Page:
In the Six-Day War of 1967, Israel occupied East Jerusalem, the West Bank, and Gaza that were previously under Jordanian control; subsequently, trapping Palestinian refugees who had fled to these areas during the last conflict. The main argument by Israel for not allowing Palestinian refugees back home during the latter-half of the 20th century was that it would “threaten its existence as a Jewish state.” 

Today, Israel still occupies the West Bank and claims the whole of Jerusalem as its capital. Gaza is currently ruled by Hamas, a militant nationalist group that has been designated as a terrorist organization by most of the Western Hemisphere. Israel has imposed significant restrictions against Palestinians in these two territories, which has limited their development and sovereignty. 

The aftermath of the conflict has only left the road open for the subsequent round of fighting, with no progress towards peace.

Fighting began on the 10th of May as Hamas fired rockets after warning Israel to withdraw from a holy site by the name of al-Aqsa, triggering retaliatory strikes. In total, over 243 people died, most of whom were civilians, including over 100 women and children. On Thursday, May 20th, the Israeli Political Security Cabinet announced that it “unanimously accepted the recommendation for a ceasefire,” claiming victory. Ismail Haniya, a top Hamas political leader, declared that the fighting had “defeated the illusions of negotiations” and asserted that resistance was, “the best strategic choice for liberation.” Despite historically being a leader in peace negotiations, US support lies with Israel; President Biden said the US fully supported the country’s “right to defend itself against indiscriminate rocket attacks.” The aftermath of the conflict has only left the road open for the subsequent round of fighting, with no progress towards peace.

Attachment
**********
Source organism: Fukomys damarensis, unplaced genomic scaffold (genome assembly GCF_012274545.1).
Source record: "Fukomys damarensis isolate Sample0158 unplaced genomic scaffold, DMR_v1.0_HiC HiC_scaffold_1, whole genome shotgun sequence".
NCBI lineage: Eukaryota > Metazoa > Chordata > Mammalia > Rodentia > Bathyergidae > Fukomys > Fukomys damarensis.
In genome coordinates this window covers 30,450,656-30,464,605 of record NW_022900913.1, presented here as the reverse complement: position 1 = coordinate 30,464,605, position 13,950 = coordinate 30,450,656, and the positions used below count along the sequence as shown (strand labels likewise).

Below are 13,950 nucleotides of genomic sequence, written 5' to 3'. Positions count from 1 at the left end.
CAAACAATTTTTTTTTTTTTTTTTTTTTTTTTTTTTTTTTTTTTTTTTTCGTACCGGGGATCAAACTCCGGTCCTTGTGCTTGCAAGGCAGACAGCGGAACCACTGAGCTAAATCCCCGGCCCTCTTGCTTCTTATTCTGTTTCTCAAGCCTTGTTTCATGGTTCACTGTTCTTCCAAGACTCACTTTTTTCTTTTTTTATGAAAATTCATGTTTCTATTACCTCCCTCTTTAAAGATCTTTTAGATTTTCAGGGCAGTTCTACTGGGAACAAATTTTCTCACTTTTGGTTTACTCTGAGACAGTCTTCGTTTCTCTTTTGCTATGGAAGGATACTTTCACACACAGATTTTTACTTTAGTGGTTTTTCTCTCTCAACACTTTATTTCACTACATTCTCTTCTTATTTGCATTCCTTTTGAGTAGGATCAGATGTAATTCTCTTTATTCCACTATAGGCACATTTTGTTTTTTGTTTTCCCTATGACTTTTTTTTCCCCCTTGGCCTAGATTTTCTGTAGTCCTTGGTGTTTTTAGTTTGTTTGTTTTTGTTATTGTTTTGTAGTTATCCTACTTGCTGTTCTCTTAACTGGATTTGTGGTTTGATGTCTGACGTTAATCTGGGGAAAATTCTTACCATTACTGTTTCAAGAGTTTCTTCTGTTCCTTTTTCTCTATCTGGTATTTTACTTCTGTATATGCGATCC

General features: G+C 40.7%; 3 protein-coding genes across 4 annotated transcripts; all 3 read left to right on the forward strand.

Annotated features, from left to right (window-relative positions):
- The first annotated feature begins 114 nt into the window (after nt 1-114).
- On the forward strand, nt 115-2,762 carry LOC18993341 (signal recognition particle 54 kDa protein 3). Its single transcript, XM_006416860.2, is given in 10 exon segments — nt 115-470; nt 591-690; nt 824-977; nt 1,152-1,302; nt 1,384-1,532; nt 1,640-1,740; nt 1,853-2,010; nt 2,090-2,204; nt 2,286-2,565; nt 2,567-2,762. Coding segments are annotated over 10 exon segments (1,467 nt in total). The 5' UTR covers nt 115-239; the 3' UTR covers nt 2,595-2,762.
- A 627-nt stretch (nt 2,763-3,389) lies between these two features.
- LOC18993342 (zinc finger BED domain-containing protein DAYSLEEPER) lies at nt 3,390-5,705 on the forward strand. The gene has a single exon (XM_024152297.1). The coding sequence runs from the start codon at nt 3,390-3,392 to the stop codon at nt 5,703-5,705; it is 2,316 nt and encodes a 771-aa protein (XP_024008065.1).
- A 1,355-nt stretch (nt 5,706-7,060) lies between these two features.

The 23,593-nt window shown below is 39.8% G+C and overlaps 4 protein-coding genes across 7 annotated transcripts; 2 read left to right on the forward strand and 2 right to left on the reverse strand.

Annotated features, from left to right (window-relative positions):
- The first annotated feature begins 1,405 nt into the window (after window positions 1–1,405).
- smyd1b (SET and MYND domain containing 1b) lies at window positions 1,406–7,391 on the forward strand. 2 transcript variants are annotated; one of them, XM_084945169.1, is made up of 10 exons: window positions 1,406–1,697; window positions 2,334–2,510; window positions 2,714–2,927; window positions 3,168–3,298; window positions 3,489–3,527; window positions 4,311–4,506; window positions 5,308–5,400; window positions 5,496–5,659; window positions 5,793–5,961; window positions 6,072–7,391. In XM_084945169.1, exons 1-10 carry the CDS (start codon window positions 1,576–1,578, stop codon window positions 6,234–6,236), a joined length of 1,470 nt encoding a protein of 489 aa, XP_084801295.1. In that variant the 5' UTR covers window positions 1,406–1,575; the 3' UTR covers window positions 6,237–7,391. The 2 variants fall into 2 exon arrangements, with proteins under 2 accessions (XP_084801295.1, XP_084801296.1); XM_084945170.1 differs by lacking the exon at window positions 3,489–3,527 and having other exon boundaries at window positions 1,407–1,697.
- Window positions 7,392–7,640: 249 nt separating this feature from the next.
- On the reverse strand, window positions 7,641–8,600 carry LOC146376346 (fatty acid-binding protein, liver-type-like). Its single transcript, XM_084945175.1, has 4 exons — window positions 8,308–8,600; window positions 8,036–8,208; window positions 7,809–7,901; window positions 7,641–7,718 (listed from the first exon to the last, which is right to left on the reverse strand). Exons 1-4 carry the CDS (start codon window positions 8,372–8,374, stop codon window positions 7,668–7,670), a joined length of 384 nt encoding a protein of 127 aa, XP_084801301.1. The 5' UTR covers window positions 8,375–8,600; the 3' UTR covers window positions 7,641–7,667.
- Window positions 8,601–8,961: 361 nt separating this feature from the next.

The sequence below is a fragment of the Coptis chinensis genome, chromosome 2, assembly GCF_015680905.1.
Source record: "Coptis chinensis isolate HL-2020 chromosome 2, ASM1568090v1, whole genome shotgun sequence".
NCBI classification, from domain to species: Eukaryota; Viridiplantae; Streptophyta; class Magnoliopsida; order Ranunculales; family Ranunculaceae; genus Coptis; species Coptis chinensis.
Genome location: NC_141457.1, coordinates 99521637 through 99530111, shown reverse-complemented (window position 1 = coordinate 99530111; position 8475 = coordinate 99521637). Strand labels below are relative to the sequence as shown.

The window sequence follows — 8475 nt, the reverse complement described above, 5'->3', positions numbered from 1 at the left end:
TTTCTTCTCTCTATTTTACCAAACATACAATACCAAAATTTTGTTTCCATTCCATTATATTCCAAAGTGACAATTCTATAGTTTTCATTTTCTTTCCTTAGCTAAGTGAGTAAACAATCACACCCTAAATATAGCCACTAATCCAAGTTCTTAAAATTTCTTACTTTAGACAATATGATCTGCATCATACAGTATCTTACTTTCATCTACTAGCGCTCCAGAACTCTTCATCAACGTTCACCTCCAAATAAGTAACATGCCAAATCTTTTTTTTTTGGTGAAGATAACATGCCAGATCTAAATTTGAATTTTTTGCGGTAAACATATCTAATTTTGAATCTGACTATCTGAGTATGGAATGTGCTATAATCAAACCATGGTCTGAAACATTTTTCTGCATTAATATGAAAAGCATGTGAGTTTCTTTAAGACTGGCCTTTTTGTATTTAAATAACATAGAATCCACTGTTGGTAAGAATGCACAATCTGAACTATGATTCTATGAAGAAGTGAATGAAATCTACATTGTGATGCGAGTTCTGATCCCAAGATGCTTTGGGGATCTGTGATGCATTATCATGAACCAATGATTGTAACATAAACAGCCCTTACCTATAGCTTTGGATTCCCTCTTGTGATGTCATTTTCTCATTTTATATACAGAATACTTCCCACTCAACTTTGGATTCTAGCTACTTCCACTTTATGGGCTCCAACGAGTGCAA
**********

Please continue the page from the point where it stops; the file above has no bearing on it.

Ultimately, the question that is the root of the conflict is simple: two states, or one? To summarize the Oslo Accords of 1993, the peace process that was set up in the region aimed to create two states that agreed to disagree. Through land swaps, security guarantees, and a deal to share Jerusalem, this seemed like a very robust plan; Israel would get to remain a sanctuary for Jewish people with limited Palestinian population, while Palestine would earn the right to rule its own territory. Despite claims that peace is still on the agenda, in reality, neither side has moved closer to achieving the steps set out in the Oslo Accords. This is because these plans were signed without specifically calling for immediate binding action, rather, they solely required that both states would make progress when they found possible to move towards this two-state system. The problem with this is that conflicts are rarely resolved, as progress is always deferred to with the promise that one day, it will be resolved in some deal that is perpetually over the horizon but never achieved.